Also, in the same way that Dark Knight Returns predicted the next few years of society and superhero comics, I have to say, considering there wasn’t a Twitter, an Instagram, a Buzzfeed or such when he put DK2 together, he didn’t do a bad job of predicting a total stimulation future, also, his explosion of colour isn’t too far off how comics look now (particularly Image, Dark Horse and IDW.) A great tale of Batman. Possibly better enjoyed after reading what you can of All Star Batman.

 

Batman ’66

If there’s one thing that bugs me more than people presuming to be The GateKeepers Of Taste, it’s the last 40 years of listening to people attempt t justify liking comics. ‘Oh, it’s not “just” a comic, it’s really a book about The Holocaust told in…GRAPHIC NARRATIVE format!’, ‘Really, The X-Men are a metaphor for so many other things!’, ‘Ah, THIS! This issue of adoration And Nukes is finally, finally the one that shows Comix can be as deep or meaningful as anything in Books or Films!’

Which is essentially shorthand for ‘Look, I know most people think comics are odd, but please don’t think I’m..you know..one of them.’ And honestly, as a community, we need to get over the effects of the Batman TV Show From 1966 now, for two reasons:

1) I realise there was a bloody long period of stupid people assuming that ALL comics were exactly like the Batman TV Show. Yes, it was annoying. It was ignorant, it was also a daft assumption that doesn’t work when you use it on other mediums (‘Did you watch  “Utopia”?’. ‘No. All television is like Eastenders.’) and it led to a deep-seated, self-esteem crippling shame across the comics industry that I still see to this day. That shame is what’s led to all this horrendously earnest effort to validfy the whole bloody medium. Green Lantern isn’t just a space copper fighting evil and governed by Blue Midgets In Red Dresses anymore, now he has to have a DUI because social relevance, innit? We’re just as capable of knocking out overpriced autobio nonsense or terrible forays into ‘Why Everyone Is Horrible Except Me Who Is Lovely!’ Of course having a whole wealth of adult and interesting material alongside yer ‘POW| BIFF!’ stuff, but there was never a need to make everything quite so bloody po-faced and grim. Watchmen was meant to be a comic that utilised the full possibilities of the format, not a model for how everyone was meant to approach the super-hero genre for the next thirty odd years.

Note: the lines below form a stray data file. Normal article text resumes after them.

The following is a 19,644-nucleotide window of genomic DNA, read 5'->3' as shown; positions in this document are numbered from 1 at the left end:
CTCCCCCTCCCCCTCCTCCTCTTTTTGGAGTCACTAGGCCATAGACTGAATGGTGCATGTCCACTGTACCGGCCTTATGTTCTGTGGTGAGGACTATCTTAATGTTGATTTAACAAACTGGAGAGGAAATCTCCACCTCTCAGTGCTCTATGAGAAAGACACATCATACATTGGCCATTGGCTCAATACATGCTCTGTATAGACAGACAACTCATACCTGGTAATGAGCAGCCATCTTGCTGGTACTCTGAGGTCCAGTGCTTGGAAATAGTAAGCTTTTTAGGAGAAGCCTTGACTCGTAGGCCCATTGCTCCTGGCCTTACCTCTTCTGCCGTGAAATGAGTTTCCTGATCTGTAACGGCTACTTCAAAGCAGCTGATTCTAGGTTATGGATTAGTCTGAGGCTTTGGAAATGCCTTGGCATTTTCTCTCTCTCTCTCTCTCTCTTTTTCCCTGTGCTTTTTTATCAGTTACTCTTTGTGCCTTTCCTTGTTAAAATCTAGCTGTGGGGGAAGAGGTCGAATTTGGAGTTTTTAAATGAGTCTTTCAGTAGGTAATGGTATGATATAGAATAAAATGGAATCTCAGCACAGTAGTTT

Take some pride in your entertainment choices. Do I like the Adam West Batman? No, I bloody love it. It has a great theme tune! It has its own dance moves! Frank Gorshin portrays The Riddler like a kid who’s been given ALL the sugar! There are terrible puns! Cesar Romero wears Joker make-up over his moustache! How sexy are Catwoman and Batgirl? It’s daft FUN and Batman’s a big enough character that there can be an Adam West Batman, a Scott Snyder Batman, a Lego Batman, an Alan Moore Batman, a Grant Morrison on, etc, etc. It’s alright. It’s not blasphemy. You ran around your back garden with your towel around your neck singing The Batman theme tune as a kid, or even at the last comic con. It’s just fun, not a sacred text that Adam West and Burt Ward have blasphemed against, and besides….